Bridge Saw Blades Q&A with An Expert

Fabricating stone is complex, challenging work and you need to be mindful of the many problems that can occur when working in such an environment.

A good understanding of the problems that can occur when working with stone on a bridge saw is essential for a high-quality finished product.

Here at Stonegate, the UK’s most trusted provider of specialist products and knowledge to stone fabricators, we are better placed to advise on using our tooling and consumables to ensure efficient, safe working.

Enjoy reading through our recent question and answer session with our technical sales team and our valued customers.

I’m getting excessive wear on the segments when I’m cutting on the bridge saw. Why?

The most likely causes of excessive wear are that the blade isn’t right for the material you’re cutting, you’re cutting at too low a speed, or the blade isn’t being cooled well enough which is wearing down the bond. We would suggest that you try using a harder bond blade and increase the speed to ensure you give the blade the best possible chance.

The blade’s body is wearing unevenly and it’s affecting the cut. Why is this happening?

Typically, this is the sort of thing we would see when the blade isn’t being cooled properly or used at the wrong RPM. Ensuring you get your feeds and speeds right is key to ensuring both the life of the blade and the quality of the finish. Another cause is that the blade you’re using isn’t right for cutting the material you’re working on.

The body of the blade is cracking when I’m using it. Why?

The likely cause could be down to a number of factors which are causing the blade to crack and break into the body. If the blade is twisting excessively or there isn’t enough coolant, these can cause the problem you’re seeing.

Also, if you’re cutting at too high an RPM this can also cause damage to the body. If you’re experiencing the blade body cracking or breaking then we would recommend reducing the RPM, increasing the flow of water to the cut and always making sure that blade is perpendicular to the direction of the cut to ensure the ideal finish.

The blade’s overheating! What Can I do?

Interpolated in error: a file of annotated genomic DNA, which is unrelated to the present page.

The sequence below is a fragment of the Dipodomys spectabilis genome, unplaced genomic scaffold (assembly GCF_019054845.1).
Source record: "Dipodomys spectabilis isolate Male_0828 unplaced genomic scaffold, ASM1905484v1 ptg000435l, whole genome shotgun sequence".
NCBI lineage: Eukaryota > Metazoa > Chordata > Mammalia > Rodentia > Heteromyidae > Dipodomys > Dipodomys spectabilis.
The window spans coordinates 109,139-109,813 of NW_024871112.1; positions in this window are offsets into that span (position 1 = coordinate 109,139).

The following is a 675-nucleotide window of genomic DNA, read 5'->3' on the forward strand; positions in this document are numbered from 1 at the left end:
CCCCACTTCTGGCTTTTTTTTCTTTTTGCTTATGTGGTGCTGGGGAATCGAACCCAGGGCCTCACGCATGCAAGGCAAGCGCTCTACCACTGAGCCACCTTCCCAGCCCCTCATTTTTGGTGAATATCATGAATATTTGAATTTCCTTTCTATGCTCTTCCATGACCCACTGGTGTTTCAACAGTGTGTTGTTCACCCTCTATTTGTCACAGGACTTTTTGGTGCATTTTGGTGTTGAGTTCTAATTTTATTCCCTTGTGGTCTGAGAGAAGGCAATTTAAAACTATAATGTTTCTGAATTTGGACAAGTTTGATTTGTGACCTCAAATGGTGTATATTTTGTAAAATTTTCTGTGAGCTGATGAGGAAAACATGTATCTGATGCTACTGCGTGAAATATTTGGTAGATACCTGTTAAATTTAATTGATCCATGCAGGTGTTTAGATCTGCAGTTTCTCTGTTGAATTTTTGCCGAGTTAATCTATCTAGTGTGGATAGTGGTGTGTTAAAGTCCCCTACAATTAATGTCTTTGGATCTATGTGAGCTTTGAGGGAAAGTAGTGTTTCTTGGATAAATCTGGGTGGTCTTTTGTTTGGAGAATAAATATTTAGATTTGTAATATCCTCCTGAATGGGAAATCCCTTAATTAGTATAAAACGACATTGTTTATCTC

Overheating blades are a common problem which affects both the quality of the cut and the life of the blade. It’s vital that if you’re finding the blade is overheating you need to ensure the blade is perpendicular to the direction of the cut and increase the water flow to maximise its cooling effects. In doing this you can guarantee you’re doing all you can to ensure the risk of the blade overheating is reduced.


The blade isn’t cutting. Why?

The blade not cutting at all is most likely due to the blade not being suitable for the material. If the material is too hard for the blade then it won’t efficiently cut; another cause for the blade not cutting could be that the RPM is too high. We would recommend researching whether the blade you’re using is suitable for the material and replacing if necessary.

The segments of the blade are cracking. Why?

Cracking segments are another issue that can be caused by using a blade which isn’t suitable for the material being cut as well as if the RPM is too high and overheating. We would advise looking into the blade and understanding if it’s suitable for the material, reduce the RPM and ensure you have plenty of water within the cut.


One of the segments of the blade has broken off! Why has this happened?

A segment breaking off the blade is never ideal and can be down to a number of factors, including; the blade being damaged in storage or transportation, twisting excessively during cutting, movement of the material during cutting or that the blade being used isn’t suitable for the material.

We would suggest that you check that the material you’re cutting is possible with the blade being used. Another consideration is making absolutely sure that the blade is perpendicular to the cut.